Changes in Math May Lead To Improved Instruction

WASHINGTON—The changing nature of the field of mathematics has spawned efforts to alter the way math is taught in elementary and secondary school classrooms. The National Academy of Sciences and the American Association for the Advancement of Science, working with educators and policy-makers, have launched long-term projects to reform curricula, tests and textbooks. A key ingredient is expanded use of calculators and computers in the classroom. Last fall the National Science Foundation awa

Robert Rothman
Apr 5, 1987
WASHINGTON—The changing nature of the field of mathematics has spawned efforts to alter the way math is taught in elementary and secondary school classrooms.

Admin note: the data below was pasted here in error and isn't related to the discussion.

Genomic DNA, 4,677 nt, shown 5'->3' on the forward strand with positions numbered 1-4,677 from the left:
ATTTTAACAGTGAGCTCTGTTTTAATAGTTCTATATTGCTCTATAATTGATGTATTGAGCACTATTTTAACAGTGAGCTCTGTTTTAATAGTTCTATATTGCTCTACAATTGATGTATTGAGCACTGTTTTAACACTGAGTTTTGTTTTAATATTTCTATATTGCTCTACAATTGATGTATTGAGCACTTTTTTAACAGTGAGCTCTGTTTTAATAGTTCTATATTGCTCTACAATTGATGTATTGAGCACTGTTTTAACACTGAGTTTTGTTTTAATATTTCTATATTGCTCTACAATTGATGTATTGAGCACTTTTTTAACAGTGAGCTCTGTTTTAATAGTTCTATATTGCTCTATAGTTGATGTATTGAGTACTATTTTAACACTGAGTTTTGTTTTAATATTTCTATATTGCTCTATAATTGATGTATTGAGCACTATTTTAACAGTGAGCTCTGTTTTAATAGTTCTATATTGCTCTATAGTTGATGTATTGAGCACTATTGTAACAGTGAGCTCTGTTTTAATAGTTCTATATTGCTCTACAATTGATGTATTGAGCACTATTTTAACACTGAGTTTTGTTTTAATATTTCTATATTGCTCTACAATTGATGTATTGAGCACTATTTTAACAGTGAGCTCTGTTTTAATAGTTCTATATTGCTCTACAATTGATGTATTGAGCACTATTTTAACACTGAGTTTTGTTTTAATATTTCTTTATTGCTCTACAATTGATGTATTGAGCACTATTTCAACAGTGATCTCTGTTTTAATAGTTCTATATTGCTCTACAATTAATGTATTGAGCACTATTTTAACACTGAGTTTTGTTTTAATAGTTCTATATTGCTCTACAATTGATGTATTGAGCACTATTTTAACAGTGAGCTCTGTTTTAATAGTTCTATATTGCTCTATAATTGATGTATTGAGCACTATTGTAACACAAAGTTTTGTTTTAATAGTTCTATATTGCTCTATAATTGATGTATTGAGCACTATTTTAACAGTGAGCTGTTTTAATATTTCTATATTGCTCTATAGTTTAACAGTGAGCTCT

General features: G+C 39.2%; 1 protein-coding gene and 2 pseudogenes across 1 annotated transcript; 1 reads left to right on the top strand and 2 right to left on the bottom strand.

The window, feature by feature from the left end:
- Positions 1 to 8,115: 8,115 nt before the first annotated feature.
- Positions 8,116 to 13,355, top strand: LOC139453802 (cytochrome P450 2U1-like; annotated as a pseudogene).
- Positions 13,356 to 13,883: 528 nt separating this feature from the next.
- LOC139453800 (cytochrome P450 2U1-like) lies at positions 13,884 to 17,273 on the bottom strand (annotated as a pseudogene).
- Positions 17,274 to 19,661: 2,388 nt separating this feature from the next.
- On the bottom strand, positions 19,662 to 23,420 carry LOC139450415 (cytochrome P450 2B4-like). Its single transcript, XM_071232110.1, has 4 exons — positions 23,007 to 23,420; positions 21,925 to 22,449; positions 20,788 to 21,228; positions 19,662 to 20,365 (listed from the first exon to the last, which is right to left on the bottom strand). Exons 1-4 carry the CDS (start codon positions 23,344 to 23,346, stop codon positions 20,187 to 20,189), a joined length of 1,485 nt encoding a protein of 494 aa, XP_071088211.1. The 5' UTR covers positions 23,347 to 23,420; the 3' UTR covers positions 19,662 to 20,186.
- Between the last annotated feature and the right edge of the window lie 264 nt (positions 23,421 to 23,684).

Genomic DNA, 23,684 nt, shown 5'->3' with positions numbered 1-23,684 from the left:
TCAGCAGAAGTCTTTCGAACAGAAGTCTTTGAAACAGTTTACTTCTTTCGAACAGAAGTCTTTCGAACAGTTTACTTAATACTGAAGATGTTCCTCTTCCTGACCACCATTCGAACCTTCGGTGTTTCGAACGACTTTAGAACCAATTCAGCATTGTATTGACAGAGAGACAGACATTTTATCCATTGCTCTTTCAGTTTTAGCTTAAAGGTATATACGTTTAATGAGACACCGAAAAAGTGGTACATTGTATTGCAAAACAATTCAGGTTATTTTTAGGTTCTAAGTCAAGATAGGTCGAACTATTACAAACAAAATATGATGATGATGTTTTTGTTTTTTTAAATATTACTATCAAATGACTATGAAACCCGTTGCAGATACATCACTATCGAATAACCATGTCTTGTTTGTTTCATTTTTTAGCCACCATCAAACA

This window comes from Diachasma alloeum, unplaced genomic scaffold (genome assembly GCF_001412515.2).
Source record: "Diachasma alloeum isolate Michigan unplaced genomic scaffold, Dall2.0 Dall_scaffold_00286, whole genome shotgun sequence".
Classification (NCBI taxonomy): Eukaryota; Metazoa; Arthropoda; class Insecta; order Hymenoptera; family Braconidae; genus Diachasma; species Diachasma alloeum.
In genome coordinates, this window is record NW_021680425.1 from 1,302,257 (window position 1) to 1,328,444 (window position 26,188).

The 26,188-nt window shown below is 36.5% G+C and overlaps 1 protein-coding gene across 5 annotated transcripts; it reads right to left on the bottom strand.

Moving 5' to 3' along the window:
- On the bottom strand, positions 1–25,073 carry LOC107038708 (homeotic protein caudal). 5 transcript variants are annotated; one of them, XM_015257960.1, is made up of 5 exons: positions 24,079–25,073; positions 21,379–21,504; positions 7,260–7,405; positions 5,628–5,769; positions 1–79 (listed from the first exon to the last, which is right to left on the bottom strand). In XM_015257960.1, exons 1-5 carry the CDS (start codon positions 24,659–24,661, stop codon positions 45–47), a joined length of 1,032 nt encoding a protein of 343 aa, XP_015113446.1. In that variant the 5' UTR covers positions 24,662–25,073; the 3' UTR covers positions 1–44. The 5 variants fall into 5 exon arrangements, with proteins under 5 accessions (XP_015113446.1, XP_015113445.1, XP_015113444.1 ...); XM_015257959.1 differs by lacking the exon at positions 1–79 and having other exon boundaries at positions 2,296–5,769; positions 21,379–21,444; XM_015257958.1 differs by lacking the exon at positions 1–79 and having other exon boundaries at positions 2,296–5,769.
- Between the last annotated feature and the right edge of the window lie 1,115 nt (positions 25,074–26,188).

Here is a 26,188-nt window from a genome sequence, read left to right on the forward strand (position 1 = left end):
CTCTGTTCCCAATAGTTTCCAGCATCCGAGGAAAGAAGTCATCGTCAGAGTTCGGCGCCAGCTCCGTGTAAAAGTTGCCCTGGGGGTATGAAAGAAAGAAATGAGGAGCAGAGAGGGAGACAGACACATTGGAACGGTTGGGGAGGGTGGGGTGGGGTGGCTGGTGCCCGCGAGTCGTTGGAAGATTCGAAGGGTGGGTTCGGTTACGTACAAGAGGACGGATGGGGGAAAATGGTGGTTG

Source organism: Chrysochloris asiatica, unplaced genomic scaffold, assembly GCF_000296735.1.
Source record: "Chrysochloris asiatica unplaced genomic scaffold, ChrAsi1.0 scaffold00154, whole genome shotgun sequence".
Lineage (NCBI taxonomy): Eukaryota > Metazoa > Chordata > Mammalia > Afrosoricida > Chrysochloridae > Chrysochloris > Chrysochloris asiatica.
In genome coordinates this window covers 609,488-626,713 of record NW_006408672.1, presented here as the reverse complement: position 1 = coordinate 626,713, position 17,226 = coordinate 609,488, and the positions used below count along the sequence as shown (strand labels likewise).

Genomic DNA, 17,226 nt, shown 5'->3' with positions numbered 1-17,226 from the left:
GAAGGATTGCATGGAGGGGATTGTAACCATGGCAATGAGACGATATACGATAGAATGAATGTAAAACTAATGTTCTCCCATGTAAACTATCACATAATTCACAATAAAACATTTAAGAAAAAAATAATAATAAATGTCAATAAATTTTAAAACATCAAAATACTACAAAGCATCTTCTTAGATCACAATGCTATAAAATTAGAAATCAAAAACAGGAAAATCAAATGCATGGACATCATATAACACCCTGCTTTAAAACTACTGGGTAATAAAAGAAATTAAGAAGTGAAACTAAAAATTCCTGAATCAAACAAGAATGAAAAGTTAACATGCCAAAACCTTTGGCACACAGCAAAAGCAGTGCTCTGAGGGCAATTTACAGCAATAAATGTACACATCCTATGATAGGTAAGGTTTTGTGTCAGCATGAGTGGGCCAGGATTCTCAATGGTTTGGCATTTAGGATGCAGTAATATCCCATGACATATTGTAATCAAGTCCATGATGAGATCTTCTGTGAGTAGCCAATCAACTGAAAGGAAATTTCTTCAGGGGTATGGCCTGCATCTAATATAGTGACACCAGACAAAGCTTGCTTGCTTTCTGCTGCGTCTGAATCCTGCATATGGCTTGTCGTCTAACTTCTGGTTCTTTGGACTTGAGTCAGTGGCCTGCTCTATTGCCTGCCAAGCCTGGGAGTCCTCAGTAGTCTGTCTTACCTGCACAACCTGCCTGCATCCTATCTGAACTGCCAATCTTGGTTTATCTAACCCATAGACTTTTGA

The National Academy of Sciences and the American Association for the Advancement of Science, working with educators and policy-makers, have launched long-term projects to reform curricula, tests and textbooks. A key ingredient is expanded use of calculators and computers in the classroom. Last fall the National Science Foundation awarded $5 million in grants to university and private researchers to develop curricula and materials that incorporate calculators in elementary school math instruction.

"Mathematics, as a discipline, is changing rapidly because of computers," noted Marcia Sward, executive director of the Mathematical Sciences Education Board, established by the National Academy in the fall of 1985 to study reforms in school mathematics. The board, made up of researchers, classroom teachers, legislators and business leaders, hopes to develop a framework for...

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